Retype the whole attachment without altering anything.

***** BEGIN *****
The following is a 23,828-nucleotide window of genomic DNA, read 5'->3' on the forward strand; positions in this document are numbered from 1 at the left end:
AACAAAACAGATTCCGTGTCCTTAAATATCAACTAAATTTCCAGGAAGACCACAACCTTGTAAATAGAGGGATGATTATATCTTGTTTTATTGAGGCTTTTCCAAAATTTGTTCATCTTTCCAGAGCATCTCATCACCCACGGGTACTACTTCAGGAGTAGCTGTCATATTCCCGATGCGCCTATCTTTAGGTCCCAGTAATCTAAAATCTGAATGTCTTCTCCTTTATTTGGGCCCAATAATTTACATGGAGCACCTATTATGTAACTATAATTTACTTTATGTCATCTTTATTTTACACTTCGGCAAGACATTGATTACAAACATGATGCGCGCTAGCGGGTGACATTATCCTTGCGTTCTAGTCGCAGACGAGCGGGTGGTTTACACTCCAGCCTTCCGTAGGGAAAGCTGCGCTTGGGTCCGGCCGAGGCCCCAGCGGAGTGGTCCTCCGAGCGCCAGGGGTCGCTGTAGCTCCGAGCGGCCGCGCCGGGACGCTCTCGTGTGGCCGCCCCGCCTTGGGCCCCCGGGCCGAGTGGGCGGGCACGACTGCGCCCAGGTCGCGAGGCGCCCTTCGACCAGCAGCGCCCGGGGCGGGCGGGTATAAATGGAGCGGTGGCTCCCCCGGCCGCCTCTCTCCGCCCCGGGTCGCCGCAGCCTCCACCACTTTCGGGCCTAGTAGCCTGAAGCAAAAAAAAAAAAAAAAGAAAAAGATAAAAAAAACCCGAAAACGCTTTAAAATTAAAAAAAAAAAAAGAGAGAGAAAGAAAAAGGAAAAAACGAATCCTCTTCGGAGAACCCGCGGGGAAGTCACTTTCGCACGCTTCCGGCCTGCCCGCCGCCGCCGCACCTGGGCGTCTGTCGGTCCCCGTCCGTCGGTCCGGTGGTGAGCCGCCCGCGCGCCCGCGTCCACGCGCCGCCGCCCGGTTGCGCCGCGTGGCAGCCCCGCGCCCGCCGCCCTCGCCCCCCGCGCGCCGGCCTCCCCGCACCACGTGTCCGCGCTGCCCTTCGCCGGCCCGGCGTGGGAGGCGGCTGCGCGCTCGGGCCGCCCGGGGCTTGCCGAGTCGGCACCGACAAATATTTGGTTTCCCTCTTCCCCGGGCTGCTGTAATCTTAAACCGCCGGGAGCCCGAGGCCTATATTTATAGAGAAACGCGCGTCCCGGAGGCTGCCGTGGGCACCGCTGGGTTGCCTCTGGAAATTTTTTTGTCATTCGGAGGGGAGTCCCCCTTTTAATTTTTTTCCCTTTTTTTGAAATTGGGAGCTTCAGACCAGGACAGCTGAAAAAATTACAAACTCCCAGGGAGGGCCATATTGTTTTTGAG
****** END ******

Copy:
The following is a 23,828-nucleotide window of genomic DNA, read 5'->3' on the forward strand; positions in this document are numbered from 1 at the left end:
AACAAAACAGATTCCGTGTCCTTAAATATCAACTAAATTTCCAGGAAGACCACAACCTTGTAAATAGAGGGATGATTATATCTTGTTTTATTGAGGCTTTTCCAAAATTTGTTCATCTTTCCAGAGCATCTCATCACCCACGGGTACTACTTCAGGAGTAGCTGTCATATTCCCGATGCGCCTATCTTTAGGTCCCAGTAATCTAAAATCTGAATGTCTTCTCCTTTATTTGGGCCCAATAATTTACATGGAGCACCTATTATGTAACTATAATTTACTTTATGTCATCTTTATTTTACACTTCGGCAAGACATTGATTACAAACATGATGCGCGCTAGCGGGTGACATTATCCTTGCGTTCTAGTCGCAGACGAGCGGGTGGTTTACACTCCAGCCTTCCGTAGGGAAAGCTGCGCTTGGGTCCGGCCGAGGCCCCAGCGGAGTGGTCCTCCGAGCGCCAGGGGTCGCTGTAGCTCCGAGCGGCCGCGCCGGGACGCTCTCGTGTGGCCGCCCCGCCTTGGGCCCCCGGGCCGAGTGGGCGGGCACGACTGCGCCCAGGTCGCGAGGCGCCCTTCGACCAGCAGCGCCCGGGGCGGGCGGGTATAAATGGAGCGGTGGCTCCCCCGGCCGCCTCTCTCCGCCCCGGGTCGCCGCAGCCTCCACCACTTTCGGGCCTAGTAGCCTGAAGCAAAAAAAAAAAAAAAAGAAAAAGATAAAAAAAACCCGAAAACGCTTTAAAATTAAAAAAAAAAAAAGAGAGAGAAAGAAAAAGGAAAAAACGAATCCTCTTCGGAGAACCCGCGGGGAAGTCACTTTCGCACGCTTCCGGCCTGCCCGCCGCCGCCGCACCTGGGCGTCTGTCGGTCCCCGTCCGTCGGTCCGGTGGTGAGCCGCCCGCGCGCCCGCGTCCACGCGCCGCCGCCCGGTTGCGCCGCGTGGCAGCCCCGCGCCCGCCGCCCTCGCCCCCCGCGCGCCGGCCTCCCCGCACCACGTGTCCGCGCTGCCCTTCGCCGGCCCGGCGTGGGAGGCGGCTGCGCGCTCGGGCCGCCCGGGGCTTGCCGAGTCGGCACCGACAAATATTTGGTTTCCCTCTTCCCCGGGCTGCTGTAATCTTAAACCGCCGGGAGCCCGAGGCCTATATTTATAGAGAAACGCGCGTCCCGGAGGCTGCCGTGGGCACCGCTGGGTTGCCTCTGGAAATTTTTTTGTCATTCGGAGGGGAGTCCCCCTTTTAATTTTTTTCCCTTTTTTTGAAATTGGGAGCTTCAGACCAGGACAGCTGAAAAAATTACAAACTCCCAGGGAGGGCCATATTGTTTTTGAG